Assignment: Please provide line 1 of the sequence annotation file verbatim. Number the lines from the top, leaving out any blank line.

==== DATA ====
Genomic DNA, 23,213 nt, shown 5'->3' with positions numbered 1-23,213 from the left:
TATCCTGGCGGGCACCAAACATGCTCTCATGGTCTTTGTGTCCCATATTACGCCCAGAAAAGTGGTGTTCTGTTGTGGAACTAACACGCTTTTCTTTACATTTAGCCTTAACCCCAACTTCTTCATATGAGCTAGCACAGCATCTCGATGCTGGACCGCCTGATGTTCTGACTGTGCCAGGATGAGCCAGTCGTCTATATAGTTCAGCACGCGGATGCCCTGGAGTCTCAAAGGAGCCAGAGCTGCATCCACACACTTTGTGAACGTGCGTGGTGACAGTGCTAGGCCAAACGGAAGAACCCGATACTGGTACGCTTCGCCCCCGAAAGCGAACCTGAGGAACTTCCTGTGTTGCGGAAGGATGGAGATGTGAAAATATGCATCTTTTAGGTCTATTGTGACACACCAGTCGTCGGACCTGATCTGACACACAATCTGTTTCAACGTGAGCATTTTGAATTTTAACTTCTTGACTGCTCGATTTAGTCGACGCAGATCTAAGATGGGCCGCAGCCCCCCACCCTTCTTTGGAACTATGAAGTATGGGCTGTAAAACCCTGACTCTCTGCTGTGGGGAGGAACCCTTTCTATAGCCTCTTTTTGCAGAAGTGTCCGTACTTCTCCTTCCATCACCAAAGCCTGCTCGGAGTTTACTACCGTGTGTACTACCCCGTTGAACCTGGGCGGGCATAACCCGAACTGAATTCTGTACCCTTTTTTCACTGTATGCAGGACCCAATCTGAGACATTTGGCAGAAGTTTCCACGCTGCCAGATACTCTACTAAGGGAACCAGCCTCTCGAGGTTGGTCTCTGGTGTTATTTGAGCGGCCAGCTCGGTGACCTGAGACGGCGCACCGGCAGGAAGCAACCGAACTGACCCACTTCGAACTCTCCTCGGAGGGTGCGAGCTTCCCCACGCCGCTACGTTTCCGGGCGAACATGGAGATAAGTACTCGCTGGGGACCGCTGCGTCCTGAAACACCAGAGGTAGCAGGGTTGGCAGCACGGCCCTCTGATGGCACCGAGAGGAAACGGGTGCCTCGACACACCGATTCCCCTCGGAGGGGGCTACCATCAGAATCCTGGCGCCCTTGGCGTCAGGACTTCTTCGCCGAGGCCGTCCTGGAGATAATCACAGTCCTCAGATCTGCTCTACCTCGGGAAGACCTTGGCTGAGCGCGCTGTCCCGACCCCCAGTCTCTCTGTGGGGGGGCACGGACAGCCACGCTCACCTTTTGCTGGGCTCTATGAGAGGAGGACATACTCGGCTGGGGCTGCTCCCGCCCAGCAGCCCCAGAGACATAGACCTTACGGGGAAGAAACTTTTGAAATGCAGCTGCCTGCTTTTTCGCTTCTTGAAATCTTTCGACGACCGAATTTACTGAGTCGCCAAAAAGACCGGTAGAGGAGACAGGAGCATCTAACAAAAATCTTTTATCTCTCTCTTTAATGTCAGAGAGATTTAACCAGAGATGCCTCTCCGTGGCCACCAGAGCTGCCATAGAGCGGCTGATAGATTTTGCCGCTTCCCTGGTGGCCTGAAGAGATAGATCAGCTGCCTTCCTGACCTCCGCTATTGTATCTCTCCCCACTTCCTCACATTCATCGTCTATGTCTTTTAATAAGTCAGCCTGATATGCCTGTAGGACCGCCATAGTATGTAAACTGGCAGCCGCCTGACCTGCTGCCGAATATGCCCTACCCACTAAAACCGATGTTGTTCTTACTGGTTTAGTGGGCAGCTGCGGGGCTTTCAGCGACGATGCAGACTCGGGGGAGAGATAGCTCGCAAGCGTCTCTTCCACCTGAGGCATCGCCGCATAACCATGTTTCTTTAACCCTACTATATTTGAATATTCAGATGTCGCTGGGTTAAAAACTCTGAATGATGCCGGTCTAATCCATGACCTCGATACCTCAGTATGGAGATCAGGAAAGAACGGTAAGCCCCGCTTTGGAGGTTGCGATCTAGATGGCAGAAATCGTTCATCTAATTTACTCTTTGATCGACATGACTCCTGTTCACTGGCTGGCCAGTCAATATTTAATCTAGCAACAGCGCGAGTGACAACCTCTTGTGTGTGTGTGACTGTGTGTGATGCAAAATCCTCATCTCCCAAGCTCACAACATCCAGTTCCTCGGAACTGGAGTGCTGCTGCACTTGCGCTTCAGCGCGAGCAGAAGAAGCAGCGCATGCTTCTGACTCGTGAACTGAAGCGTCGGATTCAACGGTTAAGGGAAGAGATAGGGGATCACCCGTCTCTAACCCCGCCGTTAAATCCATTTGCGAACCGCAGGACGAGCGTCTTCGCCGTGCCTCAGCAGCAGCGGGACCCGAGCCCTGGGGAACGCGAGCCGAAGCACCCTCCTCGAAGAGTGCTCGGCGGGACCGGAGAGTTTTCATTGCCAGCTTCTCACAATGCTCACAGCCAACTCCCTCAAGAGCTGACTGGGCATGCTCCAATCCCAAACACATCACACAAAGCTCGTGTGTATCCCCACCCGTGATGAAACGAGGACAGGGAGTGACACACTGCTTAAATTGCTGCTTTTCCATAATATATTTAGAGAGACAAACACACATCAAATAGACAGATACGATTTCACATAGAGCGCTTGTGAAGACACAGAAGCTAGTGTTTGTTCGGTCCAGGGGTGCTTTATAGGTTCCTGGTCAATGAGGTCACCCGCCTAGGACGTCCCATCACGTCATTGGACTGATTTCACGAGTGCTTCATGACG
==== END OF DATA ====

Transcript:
Genomic DNA, 23,213 nt, shown 5'->3' with positions numbered 1-23,213 from the left: